This article needs additional citations for verification. Please help improve this article by adding citations to reliable sources. Unsourced material may be challenged and removed.Find sources: "Trade unions in the Netherlands" – news · newspapers · books · scholar · JSTOR (October 2017) (Learn how and when to remove this template message)

Trade Unions play a major role in the corporatist Dutch economy.

Dynamics

In 2001 about 25% of the Dutch people who were employed were organized in a union. There are three major unions: the Christian-democratic "Christelijk Nationaal Vakverbond (CNV)", the social-democratically oriented "Federatie Nederlandse Vakbeweging (FNV)" and the "Federation of Managerial and Professional Staff Unions (MHP)". All are federations of sector-based labour unions. The FNV is with about 1,4 million members[1] the largest of the three. The CNV has 350.000[2] members and the MHP 160.000.[3] The FNV has 17 affiliate unions, the CNV 11 and the MHP 4.

The labour unions play a major role in the Dutch economy because, first, they bargain with employers' organizations over wages and working conditions (these deals are binding for all employed people), and second, they advise the government on economic legislation through its membership of the Social-Economic Council (SER).[4]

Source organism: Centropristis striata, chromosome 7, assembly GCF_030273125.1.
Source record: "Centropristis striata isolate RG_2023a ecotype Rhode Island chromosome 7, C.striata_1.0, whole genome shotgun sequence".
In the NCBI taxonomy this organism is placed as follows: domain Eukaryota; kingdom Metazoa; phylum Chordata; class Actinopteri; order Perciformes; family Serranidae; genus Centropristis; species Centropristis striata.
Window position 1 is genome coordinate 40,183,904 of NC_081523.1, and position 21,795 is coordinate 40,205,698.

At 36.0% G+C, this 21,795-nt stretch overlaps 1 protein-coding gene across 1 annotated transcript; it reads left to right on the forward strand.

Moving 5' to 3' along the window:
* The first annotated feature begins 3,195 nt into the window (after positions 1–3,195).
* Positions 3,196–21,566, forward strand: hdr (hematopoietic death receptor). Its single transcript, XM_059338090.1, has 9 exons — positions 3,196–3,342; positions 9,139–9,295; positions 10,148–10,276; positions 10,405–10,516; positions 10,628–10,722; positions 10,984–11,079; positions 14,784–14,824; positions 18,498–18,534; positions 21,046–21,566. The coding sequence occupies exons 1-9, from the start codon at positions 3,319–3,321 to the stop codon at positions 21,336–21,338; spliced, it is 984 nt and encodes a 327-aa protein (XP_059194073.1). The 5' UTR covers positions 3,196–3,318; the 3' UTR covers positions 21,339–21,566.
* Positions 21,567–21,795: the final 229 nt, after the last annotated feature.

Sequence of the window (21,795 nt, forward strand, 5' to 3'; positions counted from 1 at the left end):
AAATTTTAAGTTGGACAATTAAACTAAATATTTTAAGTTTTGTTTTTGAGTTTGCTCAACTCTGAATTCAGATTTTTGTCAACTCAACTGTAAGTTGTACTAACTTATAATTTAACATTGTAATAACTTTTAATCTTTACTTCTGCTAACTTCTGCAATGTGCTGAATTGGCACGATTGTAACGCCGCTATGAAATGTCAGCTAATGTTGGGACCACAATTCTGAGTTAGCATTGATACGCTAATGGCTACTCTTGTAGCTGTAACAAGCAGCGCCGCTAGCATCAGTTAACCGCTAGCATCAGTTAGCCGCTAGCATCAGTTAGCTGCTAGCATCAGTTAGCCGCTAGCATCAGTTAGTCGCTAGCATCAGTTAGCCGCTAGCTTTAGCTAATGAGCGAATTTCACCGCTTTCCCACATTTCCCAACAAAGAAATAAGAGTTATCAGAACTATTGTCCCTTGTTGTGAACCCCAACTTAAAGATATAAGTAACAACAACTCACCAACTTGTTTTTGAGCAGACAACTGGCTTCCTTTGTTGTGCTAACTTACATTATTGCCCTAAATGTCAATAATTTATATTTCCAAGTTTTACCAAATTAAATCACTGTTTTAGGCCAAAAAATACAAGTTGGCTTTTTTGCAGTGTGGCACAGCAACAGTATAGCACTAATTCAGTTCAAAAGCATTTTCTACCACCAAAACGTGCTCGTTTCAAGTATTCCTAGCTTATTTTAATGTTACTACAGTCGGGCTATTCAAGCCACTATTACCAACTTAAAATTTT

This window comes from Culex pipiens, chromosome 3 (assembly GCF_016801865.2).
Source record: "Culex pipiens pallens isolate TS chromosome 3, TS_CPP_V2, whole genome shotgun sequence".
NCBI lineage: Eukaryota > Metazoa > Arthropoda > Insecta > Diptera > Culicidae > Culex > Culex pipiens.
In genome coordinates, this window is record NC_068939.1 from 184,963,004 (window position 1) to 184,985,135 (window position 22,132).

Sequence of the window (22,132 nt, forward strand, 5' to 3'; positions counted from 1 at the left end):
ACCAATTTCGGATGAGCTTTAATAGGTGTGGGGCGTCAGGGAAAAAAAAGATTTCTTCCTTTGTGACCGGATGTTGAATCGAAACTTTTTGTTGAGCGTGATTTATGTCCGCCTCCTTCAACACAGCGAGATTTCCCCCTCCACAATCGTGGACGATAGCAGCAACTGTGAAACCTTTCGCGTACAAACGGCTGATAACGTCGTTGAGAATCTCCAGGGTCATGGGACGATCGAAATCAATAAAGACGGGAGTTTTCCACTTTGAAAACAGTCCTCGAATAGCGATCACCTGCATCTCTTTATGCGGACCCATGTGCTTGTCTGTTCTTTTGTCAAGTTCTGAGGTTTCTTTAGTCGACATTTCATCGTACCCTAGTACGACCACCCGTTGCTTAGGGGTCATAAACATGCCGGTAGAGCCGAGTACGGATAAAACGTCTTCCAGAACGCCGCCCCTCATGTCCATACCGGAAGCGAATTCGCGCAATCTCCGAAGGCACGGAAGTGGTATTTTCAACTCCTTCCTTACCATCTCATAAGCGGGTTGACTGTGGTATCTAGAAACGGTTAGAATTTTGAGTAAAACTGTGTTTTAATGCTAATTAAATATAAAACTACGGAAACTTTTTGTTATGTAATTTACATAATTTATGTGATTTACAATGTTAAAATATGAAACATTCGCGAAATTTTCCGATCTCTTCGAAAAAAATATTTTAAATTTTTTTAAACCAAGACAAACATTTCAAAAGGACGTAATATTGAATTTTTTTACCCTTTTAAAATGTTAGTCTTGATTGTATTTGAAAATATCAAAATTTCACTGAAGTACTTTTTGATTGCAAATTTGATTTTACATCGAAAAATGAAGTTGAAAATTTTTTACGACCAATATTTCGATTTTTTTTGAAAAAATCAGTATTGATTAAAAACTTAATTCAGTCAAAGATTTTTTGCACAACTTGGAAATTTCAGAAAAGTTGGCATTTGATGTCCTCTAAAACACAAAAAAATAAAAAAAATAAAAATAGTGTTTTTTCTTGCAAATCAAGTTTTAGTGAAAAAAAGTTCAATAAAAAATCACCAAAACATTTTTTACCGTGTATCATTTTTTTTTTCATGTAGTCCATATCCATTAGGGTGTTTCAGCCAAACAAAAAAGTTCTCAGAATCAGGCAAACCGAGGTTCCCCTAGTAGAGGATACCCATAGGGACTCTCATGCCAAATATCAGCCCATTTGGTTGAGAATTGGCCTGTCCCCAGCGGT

Traditionally Dutch labour unions were part of the pillarized structure of society. Each social group had a pillar: the Protestants (CNV), the Catholics (NKV, merged into FNV), the social-democrats (NVV, merged into FNV) and the syndicalists (NAS).

References

  1. ^ "Archived copy". Archived from the original on 2010-10-23. Retrieved 2010-10-24.((cite web)): CS1 maint: archived copy as title (link)
  2. ^ "English". Cnv.nl. Retrieved 5 October 2017.
  3. ^ "Archived copy". Archived from the original on 2013-02-22. Retrieved 2010-10-24.((cite web)): CS1 maint: archived copy as title (link)
  4. ^ "Members of the SER - SER". Ser.nl. Retrieved 5 October 2017.